In the statement, the archdiocese claims that steps have already been taken “in order to eliminate any and all abusive situations” within the Catholic Church of Montreal.

“We continue to pursue these efforts with determination,” the statement reads. 

Lépine declined requests for an interview through Erika Jacinto, a spokesperson for the archdiocese. Jacinto said he wanted to respect the independence of the ombudsman’s report.

Priest relieved of duties — 3 months later

After learning about the breaches of confidentiality, Kirouack called an emergency meeting with Archbishop Christian Lépine and a few high-ranking clergy members at the end of August.

She prepared a document of more than 50 pages with all the emails, so she could clearly show them what had been leaked.

She highlighted the potential damage the leaks could cause complainants who were promised confidentiality and the possibility they could be pressured to withdraw their complaint if their identity was known.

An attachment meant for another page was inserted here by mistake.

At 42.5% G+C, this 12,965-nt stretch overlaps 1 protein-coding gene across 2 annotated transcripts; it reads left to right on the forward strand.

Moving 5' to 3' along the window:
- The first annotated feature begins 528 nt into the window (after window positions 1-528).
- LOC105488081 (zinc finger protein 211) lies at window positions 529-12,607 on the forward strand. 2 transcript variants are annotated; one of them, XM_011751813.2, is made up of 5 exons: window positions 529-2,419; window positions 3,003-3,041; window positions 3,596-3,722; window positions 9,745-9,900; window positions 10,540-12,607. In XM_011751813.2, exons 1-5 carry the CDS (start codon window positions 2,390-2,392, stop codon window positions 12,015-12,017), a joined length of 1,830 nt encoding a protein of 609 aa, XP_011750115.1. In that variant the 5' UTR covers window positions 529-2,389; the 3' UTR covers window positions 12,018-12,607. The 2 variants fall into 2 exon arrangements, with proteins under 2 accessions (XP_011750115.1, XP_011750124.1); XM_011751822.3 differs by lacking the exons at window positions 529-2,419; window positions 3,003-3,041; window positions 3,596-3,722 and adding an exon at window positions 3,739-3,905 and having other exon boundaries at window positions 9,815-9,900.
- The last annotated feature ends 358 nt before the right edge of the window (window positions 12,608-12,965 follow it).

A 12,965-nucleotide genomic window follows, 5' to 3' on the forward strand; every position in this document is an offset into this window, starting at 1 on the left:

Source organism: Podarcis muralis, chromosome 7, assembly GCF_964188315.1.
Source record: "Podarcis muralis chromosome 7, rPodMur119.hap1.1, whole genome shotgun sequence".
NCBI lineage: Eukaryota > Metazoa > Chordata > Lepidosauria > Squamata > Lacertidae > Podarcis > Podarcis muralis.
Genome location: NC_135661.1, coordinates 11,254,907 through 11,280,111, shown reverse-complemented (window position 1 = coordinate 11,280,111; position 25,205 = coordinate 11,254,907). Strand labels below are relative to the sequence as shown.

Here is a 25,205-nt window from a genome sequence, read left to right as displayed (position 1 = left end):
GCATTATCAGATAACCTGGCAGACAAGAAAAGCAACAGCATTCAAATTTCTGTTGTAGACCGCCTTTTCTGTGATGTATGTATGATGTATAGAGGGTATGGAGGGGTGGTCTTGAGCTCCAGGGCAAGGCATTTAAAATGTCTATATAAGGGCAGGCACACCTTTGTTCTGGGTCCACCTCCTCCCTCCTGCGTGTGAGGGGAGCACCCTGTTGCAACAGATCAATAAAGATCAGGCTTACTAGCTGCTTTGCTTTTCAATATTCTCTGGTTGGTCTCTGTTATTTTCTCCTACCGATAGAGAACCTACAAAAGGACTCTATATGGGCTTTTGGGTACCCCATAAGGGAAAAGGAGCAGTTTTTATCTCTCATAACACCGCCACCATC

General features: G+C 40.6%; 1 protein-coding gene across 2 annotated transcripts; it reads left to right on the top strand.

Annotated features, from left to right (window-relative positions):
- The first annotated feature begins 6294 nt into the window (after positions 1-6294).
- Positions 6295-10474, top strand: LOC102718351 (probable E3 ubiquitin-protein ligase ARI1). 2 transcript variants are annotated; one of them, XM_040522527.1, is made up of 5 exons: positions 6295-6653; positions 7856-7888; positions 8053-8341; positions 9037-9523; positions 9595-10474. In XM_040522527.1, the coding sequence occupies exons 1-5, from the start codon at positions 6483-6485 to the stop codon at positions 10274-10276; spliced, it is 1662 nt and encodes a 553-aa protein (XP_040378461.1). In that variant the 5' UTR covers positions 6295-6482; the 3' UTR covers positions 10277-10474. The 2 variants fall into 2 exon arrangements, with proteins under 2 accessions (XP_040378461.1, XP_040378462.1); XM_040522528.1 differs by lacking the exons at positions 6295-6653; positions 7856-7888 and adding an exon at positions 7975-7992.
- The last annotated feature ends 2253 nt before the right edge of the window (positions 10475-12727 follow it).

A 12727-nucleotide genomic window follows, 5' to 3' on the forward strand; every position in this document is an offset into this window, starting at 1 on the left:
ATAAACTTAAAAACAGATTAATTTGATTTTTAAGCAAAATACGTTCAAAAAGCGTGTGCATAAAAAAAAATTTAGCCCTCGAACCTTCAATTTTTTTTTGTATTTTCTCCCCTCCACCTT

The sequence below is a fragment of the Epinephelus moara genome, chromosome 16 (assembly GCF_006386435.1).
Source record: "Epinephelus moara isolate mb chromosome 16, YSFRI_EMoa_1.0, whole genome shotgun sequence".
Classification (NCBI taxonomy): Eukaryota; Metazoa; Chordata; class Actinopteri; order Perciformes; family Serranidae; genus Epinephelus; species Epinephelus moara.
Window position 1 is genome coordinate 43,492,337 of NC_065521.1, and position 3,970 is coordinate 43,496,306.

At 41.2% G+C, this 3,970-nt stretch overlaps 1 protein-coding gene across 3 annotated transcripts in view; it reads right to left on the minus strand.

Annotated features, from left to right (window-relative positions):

“My first duty is to protect complainants,” said Kirouack.

Kirouack said she was told a decision on the priest’s future would be made quickly, but when no action was taken a month later, she told Lépine she would not send any further complaints to the advisory committee because she couldn’t guarantee confidentiality.

The priest who had shared the emails wasn’t relieved of his duties until Nov. 22, almost three months after Kirouack’s original complaint.

Despite the loss of his position, Kirouack said the priest continues to work for the church and oversees several parishes.

The priest who leaked the information is Fr. Roger Dufresne, an episcopal vicar who oversaw parishes in the western part of the archdiocese, CBC has learned.

He was dismissed from his position and refused to meet with his own archbishop to explain his actions, according to a memo signed by Lépine. The archdiocese did not make Dufresne available for comment.

Hundreds of complaints, many related to abuse

Since Kirouack started working for the archdiocese in May 2021, she has dealt with 188 complaints. A third of those are related to alleged abuse.